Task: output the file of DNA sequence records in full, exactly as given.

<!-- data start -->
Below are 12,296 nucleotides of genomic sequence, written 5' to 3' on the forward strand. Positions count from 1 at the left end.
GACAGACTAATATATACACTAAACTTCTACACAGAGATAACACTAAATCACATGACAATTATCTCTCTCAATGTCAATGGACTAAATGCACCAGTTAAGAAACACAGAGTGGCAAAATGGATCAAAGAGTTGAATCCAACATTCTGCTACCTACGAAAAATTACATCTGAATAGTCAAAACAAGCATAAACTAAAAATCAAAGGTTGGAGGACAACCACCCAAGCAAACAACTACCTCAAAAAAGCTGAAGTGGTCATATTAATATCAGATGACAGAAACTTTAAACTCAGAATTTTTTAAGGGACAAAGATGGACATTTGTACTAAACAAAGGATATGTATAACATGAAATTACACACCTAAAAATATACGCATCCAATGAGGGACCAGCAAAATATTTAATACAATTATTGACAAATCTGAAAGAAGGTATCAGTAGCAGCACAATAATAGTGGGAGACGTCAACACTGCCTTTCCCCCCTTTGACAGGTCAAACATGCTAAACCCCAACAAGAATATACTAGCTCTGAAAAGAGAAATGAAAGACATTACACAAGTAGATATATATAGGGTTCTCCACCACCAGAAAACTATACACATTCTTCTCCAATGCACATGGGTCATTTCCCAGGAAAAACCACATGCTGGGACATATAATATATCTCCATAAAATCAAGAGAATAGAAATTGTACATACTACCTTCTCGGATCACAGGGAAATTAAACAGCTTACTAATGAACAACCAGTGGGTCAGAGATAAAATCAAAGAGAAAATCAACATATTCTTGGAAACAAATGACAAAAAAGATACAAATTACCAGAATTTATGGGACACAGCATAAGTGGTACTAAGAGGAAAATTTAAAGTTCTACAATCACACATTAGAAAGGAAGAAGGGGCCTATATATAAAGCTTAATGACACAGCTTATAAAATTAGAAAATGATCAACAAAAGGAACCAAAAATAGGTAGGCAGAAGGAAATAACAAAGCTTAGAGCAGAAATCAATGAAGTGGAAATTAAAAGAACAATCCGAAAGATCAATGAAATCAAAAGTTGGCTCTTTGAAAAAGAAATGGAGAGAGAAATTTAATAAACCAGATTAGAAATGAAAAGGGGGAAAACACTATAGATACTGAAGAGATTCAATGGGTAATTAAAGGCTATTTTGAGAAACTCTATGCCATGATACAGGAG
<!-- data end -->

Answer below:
Below are 12,296 nucleotides of genomic sequence, written 5' to 3' on the forward strand. Positions count from 1 at the left end.
GACAGACTAATATATACACTAAACTTCTACACAGAGATAACACTAAATCACATGACAATTATCTCTCTCAATGTCAATGGACTAAATGCACCAGTTAAGAAACACAGAGTGGCAAAATGGATCAAAGAGTTGAATCCAACATTCTGCTACCTACGAAAAATTACATCTGAATAGTCAAAACAAGCATAAACTAAAAATCAAAGGTTGGAGGACAACCACCCAAGCAAACAACTACCTCAAAAAAGCTGAAGTGGTCATATTAATATCAGATGACAGAAACTTTAAACTCAGAATTTTTTAAGGGACAAAGATGGACATTTGTACTAAACAAAGGATATGTATAACATGAAATTACACACCTAAAAATATACGCATCCAATGAGGGACCAGCAAAATATTTAATACAATTATTGACAAATCTGAAAGAAGGTATCAGTAGCAGCACAATAATAGTGGGAGACGTCAACACTGCCTTTCCCCCCTTTGACAGGTCAAACATGCTAAACCCCAACAAGAATATACTAGCTCTGAAAAGAGAAATGAAAGACATTACACAAGTAGATATATATAGGGTTCTCCACCACCAGAAAACTATACACATTCTTCTCCAATGCACATGGGTCATTTCCCAGGAAAAACCACATGCTGGGACATATAATATATCTCCATAAAATCAAGAGAATAGAAATTGTACATACTACCTTCTCGGATCACAGGGAAATTAAACAGCTTACTAATGAACAACCAGTGGGTCAGAGATAAAATCAAAGAGAAAATCAACATATTCTTGGAAACAAATGACAAAAAAGATACAAATTACCAGAATTTATGGGACACAGCATAAGTGGTACTAAGAGGAAAATTTAAAGTTCTACAATCACACATTAGAAAGGAAGAAGGGGCCTATATATAAAGCTTAATGACACAGCTTATAAAATTAGAAAATGATCAACAAAAGGAACCAAAAATAGGTAGGCAGAAGGAAATAACAAAGCTTAGAGCAGAAATCAATGAAGTGGAAATTAAAAGAACAATCCGAAAGATCAATGAAATCAAAAGTTGGCTCTTTGAAAAAGAAATGGAGAGAGAAATTTAATAAACCAGATTAGAAATGAAAAGGGGGAAAACACTATAGATACTGAAGAGATTCAATGGGTAATTAAAGGCTATTTTGAGAAACTCTATGCCATGATACAGGAG